THE NIBBLE BLOG: Products, Recipes & Trends In Specialty Foods
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NEWS: Great Tomatoes, Year-Round

Backyard Beauties
Backyard Beauties: A great tomato is joy.
  If New England’s Backyard Farms inspires farmers in other regions, Americans with a taste for quality tomatoes may be able to get them year-round. Once September arrives in northern climates, delicious, locally-grown tomatoes disappear and tomato lovers have only the memories until the warm weather returns. Tomatoes picked green and shipped from thousands of miles away don’t deliver anything approximating the flavor of a vine-ripened tomato.
But Backyard Farms, a greenhouse company located in chilly Maine, is bringing fresh, vine-ripened Backyard Beauties to local markets throughout New England, year round. Their Beauties are grown in environmentally-friendly greenhouses using state-of-the-art technology. While other tomatoes are traveling to the produce section from as far away as Holland and Mexico—a journey of weeks—Backyard Beauties stay on the vine until they are fully ripened. Picked today, they arrive in New England supermarkets tomorrow. The response has been phenomenal. Please, Backyard Farms: Set up shop in every region. Americans deserve great tomatoes all the time! For more information visit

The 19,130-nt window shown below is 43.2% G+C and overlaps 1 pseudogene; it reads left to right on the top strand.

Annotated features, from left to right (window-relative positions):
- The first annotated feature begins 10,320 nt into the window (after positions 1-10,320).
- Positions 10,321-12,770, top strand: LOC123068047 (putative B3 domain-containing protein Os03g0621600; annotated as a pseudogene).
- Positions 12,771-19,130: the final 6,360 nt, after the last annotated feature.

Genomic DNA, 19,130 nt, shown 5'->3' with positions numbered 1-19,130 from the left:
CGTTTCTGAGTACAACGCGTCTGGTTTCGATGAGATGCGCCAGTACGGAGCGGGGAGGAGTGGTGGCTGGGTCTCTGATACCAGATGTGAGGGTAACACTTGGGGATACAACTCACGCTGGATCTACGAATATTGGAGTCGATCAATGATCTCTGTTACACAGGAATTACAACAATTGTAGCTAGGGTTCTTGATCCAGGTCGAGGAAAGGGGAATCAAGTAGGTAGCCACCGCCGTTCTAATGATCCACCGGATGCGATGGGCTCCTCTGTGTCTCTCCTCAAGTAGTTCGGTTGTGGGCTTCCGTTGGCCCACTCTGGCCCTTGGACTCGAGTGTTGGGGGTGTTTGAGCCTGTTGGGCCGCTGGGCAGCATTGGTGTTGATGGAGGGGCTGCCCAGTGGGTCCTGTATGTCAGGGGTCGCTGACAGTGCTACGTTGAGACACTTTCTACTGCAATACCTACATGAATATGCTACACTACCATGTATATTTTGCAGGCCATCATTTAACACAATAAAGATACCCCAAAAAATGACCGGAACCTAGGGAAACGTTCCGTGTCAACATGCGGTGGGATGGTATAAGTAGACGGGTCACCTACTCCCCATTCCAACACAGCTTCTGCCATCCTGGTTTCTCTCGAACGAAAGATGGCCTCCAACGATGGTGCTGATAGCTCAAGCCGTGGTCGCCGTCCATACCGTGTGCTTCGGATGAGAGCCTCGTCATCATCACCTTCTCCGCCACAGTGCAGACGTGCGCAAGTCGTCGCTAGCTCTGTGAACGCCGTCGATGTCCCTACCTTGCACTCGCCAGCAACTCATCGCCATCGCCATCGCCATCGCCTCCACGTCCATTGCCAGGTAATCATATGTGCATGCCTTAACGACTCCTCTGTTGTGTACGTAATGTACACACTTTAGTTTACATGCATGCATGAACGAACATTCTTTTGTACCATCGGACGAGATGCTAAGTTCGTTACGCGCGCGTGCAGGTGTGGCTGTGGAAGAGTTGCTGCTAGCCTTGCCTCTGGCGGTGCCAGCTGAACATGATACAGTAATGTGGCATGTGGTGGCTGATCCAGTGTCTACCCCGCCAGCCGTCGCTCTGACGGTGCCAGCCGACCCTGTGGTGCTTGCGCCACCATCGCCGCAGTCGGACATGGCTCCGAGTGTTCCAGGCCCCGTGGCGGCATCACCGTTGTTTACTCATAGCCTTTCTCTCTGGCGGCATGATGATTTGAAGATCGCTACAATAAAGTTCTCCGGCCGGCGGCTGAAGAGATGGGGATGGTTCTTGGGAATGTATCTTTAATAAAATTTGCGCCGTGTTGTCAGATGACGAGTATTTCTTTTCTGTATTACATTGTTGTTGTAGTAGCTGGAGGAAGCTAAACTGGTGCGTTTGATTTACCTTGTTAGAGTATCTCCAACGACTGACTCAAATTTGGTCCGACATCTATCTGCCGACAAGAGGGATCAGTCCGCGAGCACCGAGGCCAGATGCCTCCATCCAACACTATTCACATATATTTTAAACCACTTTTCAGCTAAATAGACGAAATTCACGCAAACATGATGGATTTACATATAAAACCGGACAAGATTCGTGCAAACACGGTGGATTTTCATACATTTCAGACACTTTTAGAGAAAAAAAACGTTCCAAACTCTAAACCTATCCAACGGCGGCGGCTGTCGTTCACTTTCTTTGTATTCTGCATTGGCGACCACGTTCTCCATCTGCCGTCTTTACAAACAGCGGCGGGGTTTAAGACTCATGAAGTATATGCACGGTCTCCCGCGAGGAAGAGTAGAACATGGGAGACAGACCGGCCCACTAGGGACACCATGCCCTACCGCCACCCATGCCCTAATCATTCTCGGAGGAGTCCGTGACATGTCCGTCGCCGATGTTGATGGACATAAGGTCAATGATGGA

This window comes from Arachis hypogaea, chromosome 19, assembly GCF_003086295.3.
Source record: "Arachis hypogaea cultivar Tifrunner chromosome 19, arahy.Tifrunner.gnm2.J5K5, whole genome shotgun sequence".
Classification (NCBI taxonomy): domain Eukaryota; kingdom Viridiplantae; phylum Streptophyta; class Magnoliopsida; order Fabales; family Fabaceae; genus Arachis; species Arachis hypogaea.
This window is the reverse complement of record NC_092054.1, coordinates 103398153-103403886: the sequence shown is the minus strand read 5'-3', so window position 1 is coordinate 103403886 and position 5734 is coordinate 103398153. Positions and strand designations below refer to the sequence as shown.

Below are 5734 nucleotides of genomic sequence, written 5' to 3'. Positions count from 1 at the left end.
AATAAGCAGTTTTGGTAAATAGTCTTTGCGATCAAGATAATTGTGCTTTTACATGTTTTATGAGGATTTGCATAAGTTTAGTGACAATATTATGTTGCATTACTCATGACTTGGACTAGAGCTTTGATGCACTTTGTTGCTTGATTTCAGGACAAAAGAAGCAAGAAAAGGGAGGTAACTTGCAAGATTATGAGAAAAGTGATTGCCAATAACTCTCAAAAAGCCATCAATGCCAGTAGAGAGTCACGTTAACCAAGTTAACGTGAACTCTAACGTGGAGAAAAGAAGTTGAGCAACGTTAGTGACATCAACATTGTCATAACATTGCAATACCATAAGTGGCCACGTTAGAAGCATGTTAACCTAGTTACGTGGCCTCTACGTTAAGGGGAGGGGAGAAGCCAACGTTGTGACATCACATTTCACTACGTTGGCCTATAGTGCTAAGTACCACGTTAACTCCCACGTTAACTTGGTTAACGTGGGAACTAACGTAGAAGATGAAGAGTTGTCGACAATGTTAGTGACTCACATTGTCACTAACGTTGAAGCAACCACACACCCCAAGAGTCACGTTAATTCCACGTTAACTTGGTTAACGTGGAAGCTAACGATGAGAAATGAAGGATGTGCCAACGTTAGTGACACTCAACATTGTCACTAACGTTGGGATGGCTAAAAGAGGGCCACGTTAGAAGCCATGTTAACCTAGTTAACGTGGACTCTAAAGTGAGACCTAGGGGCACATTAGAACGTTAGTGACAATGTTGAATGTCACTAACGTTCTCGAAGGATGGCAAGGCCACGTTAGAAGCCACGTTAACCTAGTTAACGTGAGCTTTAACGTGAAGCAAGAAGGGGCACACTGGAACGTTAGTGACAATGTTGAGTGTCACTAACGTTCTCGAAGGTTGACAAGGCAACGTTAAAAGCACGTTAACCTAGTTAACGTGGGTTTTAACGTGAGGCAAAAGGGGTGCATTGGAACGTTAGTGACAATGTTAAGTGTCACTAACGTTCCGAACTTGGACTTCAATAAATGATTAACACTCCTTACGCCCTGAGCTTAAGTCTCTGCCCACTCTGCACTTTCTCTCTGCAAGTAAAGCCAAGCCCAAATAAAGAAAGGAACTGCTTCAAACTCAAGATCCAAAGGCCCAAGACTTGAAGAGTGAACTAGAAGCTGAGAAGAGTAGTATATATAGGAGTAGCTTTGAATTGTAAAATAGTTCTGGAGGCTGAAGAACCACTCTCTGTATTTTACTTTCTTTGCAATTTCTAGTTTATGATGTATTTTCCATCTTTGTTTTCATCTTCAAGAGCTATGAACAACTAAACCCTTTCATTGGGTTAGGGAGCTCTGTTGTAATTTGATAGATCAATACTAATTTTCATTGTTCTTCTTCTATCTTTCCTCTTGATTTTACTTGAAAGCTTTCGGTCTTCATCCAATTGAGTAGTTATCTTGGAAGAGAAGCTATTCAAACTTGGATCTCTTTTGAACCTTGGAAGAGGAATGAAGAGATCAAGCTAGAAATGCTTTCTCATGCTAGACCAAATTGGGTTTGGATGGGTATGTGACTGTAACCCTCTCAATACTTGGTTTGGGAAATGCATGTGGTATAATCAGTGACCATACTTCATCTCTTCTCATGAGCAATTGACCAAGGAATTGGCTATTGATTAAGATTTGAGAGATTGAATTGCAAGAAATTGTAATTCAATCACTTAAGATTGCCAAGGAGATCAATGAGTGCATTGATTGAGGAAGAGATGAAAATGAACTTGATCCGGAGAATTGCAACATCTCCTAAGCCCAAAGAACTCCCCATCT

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TREND: Olives—More & Better

According to the Trade Institute of Spain, the U.S. consumes about 170,000 tons of olives annually—about 1.1 pounds per inhabitant. Olives are seen as healthy snacks and are consumed in salads, in pizzas and on sandwiches. Even though the U.S. is a producer of olives, most of our olives are black olives used for olive oil. Between 2003 and 2006, imports of fresh and processed olives grew 26%, with a dollar increase suggesting that the U.S. is consuming olives of a higher quality as well. The main exporter to the U.S. is Spain (38%), followed by Mexico (22%), Greece (13%) and Morocco (6%).   Olives
Photo courtesy SXC.

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NEWS: “Real” Antioxidant Cocoa Debuts

Cocoa Powder
Cocoa powder.
  Belgium-based Barry Callebaut, the world’s leading manufacturer of high-quality cocoa and chocolate products, announces the launch of a unique new cocoa powder with true, measurable antioxidant benefits. ACTICOA cocoa powder contains a guaranteed minimum percentage of cocoa flavanols, making it a rich source of antioxidants. In addition to the health benefits, it’s also a delicious, full-flavored cocoa beverage (we haven’t tasted it yet, as the official word just came out, but we’re very familiar with the company’s products, and we’ll take it on faith until we get our cache for review).